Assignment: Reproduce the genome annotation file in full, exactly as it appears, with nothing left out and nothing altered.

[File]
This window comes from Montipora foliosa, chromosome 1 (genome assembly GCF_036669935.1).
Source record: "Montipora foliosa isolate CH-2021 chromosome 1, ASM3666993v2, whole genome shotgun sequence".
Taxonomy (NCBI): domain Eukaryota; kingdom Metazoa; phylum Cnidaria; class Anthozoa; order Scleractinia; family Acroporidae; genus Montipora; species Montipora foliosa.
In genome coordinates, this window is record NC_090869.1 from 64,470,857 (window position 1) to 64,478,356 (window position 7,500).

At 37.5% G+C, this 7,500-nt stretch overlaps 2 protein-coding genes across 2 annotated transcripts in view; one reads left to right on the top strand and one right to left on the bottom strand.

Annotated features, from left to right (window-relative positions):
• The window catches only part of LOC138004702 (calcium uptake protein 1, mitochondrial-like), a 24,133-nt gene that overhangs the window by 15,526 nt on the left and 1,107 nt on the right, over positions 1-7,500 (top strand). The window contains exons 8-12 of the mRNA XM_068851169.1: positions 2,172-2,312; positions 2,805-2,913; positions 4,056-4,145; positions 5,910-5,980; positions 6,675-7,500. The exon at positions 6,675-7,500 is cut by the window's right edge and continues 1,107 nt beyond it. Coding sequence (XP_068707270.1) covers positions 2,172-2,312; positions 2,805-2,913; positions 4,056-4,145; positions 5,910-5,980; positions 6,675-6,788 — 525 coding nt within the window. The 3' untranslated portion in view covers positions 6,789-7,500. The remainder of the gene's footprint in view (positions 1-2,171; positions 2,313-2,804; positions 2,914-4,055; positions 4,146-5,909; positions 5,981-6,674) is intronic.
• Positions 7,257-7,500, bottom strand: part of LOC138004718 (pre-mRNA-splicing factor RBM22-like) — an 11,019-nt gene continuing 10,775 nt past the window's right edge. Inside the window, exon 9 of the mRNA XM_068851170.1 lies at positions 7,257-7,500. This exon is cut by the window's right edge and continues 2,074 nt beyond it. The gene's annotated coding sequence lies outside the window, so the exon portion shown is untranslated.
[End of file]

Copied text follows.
This window comes from Montipora foliosa, chromosome 1 (genome assembly GCF_036669935.1).
Source record: "Montipora foliosa isolate CH-2021 chromosome 1, ASM3666993v2, whole genome shotgun sequence".
Taxonomy (NCBI): domain Eukaryota; kingdom Metazoa; phylum Cnidaria; class Anthozoa; order Scleractinia; family Acroporidae; genus Montipora; species Montipora foliosa.
In genome coordinates, this window is record NC_090869.1 from 64,470,857 (window position 1) to 64,478,356 (window position 7,500).

At 37.5% G+C, this 7,500-nt stretch overlaps 2 protein-coding genes across 2 annotated transcripts in view; one reads left to right on the top strand and one right to left on the bottom strand.

Annotated features, from left to right (window-relative positions):
• The window catches only part of LOC138004702 (calcium uptake protein 1, mitochondrial-like), a 24,133-nt gene that overhangs the window by 15,526 nt on the left and 1,107 nt on the right, over positions 1-7,500 (top strand). The window contains exons 8-12 of the mRNA XM_068851169.1: positions 2,172-2,312; positions 2,805-2,913; positions 4,056-4,145; positions 5,910-5,980; positions 6,675-7,500. The exon at positions 6,675-7,500 is cut by the window's right edge and continues 1,107 nt beyond it. Coding sequence (XP_068707270.1) covers positions 2,172-2,312; positions 2,805-2,913; positions 4,056-4,145; positions 5,910-5,980; positions 6,675-6,788 — 525 coding nt within the window. The 3' untranslated portion in view covers positions 6,789-7,500. The remainder of the gene's footprint in view (positions 1-2,171; positions 2,313-2,804; positions 2,914-4,055; positions 4,146-5,909; positions 5,981-6,674) is intronic.
• Positions 7,257-7,500, bottom strand: part of LOC138004718 (pre-mRNA-splicing factor RBM22-like) — an 11,019-nt gene continuing 10,775 nt past the window's right edge. Inside the window, exon 9 of the mRNA XM_068851170.1 lies at positions 7,257-7,500. This exon is cut by the window's right edge and continues 2,074 nt beyond it. The gene's annotated coding sequence lies outside the window, so the exon portion shown is untranslated.